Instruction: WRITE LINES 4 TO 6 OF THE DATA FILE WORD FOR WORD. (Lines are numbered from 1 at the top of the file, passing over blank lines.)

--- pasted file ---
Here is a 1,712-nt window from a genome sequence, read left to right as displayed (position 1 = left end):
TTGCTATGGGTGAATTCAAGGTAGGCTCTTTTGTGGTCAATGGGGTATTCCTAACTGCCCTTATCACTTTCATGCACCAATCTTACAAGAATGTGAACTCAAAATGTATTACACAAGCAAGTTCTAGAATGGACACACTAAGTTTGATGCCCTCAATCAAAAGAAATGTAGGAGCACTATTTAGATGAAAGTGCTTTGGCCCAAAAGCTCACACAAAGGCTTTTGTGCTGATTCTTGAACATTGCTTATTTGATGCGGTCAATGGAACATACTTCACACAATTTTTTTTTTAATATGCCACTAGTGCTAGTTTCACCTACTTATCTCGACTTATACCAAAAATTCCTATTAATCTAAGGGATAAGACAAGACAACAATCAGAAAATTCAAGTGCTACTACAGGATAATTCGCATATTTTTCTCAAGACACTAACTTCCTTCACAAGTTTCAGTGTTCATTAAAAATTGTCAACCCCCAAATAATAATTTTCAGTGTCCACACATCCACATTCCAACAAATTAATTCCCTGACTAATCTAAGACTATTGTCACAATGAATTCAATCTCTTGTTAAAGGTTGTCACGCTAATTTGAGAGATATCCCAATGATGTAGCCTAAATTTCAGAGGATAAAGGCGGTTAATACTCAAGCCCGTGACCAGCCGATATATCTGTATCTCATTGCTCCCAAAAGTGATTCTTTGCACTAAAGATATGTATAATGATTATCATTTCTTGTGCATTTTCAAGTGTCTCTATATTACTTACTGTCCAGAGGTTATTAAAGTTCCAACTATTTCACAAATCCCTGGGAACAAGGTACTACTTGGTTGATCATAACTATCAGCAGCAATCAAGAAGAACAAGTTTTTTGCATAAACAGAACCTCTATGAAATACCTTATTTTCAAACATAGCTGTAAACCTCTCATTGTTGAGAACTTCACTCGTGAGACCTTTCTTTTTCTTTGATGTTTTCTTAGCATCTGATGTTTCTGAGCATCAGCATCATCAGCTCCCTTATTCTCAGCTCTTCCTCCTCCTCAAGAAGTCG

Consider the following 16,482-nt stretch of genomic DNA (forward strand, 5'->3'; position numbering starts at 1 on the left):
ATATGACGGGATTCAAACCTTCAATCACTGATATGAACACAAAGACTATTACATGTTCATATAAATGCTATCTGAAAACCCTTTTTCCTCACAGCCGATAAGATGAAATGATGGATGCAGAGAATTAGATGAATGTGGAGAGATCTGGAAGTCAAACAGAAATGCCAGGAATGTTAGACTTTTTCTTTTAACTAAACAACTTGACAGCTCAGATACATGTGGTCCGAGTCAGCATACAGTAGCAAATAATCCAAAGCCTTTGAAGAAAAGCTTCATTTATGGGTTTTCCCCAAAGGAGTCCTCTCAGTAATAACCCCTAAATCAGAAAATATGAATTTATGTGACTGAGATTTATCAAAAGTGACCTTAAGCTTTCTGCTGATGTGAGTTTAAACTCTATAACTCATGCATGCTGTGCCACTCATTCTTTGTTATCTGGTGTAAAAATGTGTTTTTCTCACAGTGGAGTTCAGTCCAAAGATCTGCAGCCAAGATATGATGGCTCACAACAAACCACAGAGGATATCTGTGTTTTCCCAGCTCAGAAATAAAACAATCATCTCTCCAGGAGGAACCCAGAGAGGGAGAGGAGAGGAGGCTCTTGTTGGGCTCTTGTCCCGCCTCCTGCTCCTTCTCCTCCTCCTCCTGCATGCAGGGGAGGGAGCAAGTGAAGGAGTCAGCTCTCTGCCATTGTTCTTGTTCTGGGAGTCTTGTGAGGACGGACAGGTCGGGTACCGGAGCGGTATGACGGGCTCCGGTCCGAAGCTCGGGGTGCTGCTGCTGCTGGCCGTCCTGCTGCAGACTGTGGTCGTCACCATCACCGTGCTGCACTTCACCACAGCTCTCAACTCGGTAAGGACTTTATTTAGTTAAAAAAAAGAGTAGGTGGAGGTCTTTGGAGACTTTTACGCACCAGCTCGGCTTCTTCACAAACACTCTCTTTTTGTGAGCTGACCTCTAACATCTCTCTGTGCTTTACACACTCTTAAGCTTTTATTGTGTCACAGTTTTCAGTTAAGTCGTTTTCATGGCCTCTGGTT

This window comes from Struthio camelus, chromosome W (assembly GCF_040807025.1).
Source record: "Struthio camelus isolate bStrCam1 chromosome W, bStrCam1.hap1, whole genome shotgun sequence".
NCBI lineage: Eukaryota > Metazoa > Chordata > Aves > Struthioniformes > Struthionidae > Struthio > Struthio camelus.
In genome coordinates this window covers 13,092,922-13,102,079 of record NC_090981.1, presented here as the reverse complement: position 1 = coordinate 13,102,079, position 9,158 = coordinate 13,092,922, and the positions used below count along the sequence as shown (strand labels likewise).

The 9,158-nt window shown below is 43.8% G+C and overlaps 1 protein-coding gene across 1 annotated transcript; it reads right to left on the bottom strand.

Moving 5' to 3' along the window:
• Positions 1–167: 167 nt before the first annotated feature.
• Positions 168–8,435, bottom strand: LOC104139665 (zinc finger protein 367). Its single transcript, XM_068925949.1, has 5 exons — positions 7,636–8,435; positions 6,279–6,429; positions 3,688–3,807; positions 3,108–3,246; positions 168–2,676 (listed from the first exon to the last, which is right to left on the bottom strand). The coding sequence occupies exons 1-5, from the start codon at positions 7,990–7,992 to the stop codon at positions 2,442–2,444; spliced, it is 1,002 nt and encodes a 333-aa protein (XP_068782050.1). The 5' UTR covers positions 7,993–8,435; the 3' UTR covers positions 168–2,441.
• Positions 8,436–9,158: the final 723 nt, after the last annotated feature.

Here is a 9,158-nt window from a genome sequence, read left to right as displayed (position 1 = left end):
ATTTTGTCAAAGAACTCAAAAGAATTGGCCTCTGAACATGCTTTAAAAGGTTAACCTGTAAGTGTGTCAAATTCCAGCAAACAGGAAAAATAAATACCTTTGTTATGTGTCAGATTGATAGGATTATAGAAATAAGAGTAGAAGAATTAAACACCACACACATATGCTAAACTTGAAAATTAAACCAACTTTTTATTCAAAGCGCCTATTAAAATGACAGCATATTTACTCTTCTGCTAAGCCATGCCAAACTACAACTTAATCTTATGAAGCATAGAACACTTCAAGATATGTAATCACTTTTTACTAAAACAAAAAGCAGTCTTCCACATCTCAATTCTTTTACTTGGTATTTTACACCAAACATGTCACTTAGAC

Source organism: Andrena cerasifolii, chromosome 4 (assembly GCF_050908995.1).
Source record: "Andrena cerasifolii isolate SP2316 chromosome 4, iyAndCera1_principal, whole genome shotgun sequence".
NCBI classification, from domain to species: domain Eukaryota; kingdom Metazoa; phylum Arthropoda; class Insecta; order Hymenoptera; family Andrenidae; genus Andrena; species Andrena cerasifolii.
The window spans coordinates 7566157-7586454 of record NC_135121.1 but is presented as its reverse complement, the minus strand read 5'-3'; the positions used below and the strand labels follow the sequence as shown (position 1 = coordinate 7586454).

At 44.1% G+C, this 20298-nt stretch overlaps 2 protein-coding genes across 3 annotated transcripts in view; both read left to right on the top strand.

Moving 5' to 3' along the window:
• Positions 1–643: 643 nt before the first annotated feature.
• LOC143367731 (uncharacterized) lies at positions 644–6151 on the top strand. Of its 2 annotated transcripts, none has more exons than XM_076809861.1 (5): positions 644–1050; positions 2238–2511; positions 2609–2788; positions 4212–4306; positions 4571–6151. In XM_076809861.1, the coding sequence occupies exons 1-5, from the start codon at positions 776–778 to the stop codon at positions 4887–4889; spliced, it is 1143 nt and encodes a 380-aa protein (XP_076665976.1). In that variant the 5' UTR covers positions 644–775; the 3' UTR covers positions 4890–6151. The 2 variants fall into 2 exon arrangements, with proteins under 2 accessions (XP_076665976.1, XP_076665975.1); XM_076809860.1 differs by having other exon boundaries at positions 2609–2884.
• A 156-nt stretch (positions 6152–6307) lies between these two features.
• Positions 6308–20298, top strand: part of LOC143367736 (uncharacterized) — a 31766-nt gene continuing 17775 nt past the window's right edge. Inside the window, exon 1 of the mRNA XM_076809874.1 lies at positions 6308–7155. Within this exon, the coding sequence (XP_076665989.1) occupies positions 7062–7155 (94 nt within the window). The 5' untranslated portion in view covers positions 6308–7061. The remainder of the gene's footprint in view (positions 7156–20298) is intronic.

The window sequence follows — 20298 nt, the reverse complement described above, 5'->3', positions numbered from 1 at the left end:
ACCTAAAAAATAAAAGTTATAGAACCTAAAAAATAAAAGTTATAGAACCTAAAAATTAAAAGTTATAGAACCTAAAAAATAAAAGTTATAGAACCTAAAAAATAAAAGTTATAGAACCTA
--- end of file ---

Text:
ATATGACGGGATTCAAACCTTCAATCACTGATATGAACACAAAGACTATTACATGTTCATATAAATGCTATCTGAAAACCCTTTTTCCTCACAGCCGATAAGATGAAATGATGGATGCAGAGAATTAGATGAATGTGGAGAGATCTGGAAGTCAAACAGAAATGCCAGGAATGTTAGACTTTTTCTTTTAACTAAACAACTTGACAGCTCAGATACATGTGGTCCGAGTCAGCATACAGTAGCAAATAATCCAAAGCCTTTGAAGAAAAGCTTCATTTATGGGTTTTCCCCAAAGGAGTCCTCTCAGTAATAACCCCTAAATCAGAAAATATGAATTTATGTGACTGAGATTTATCAAAAGTGACCTTAAGCTTTCTGCTGATGTGAGTTTAAACTCTATAACTCATGCATGCTGTGCCACTCATTCTTTGTTATCTGGTGTAAAAATGTGTTTTTCTCACAGTGGAGTTCAGTCCAAAGATCTGCAGCCAAGATATGATGGCTCACAACAAACCACAGAGGATATCTGTGTTTTCCCAGCTCAGAAATAAAACAATCATCTCTCCAGGAGGAACCCAGAGAGGGAGAGGAGAGGAGGCTCTTGTTGGGCTCTTGTCCCGCCTCCTGCTCCTTCTCCTCCTCCTCCTGCATGCAGGGGAGGGAGCAAGTGAAGGAGTCAGCTCTCTGCCATTGTTCTTGTTCTGGGAGTCTTGTGAGGACGGACAGGTCGGGTACCGGAGCGGTATGACGGGCTCCGGTCCGAAGCTCGGGGTGCTGCTGCTGCTGGCCGTCCTGCTGCAGACTGTGGTCGTCACCATCACCGTGCTGCACTTCACCACAGCTCTCAACTCGGTAAGGACTTTATTTAGTTAAAAAAAAGAGTAGGTGGAGGTCTTTGGAGACTTTTACGCACCAGCTCGGCTTCTTCACAAACACTCTCTTTTTGTGAGCTGACCTCTAACATCTCTCTGTGCTTTACACACTCTTAAGCTTTTATTGTGTCACAGTTTTCAGTTAAGTCGTTTTCATGGCCTCTGGTT

This window comes from Struthio camelus, chromosome W (assembly GCF_040807025.1).
Source record: "Struthio camelus isolate bStrCam1 chromosome W, bStrCam1.hap1, whole genome shotgun sequence".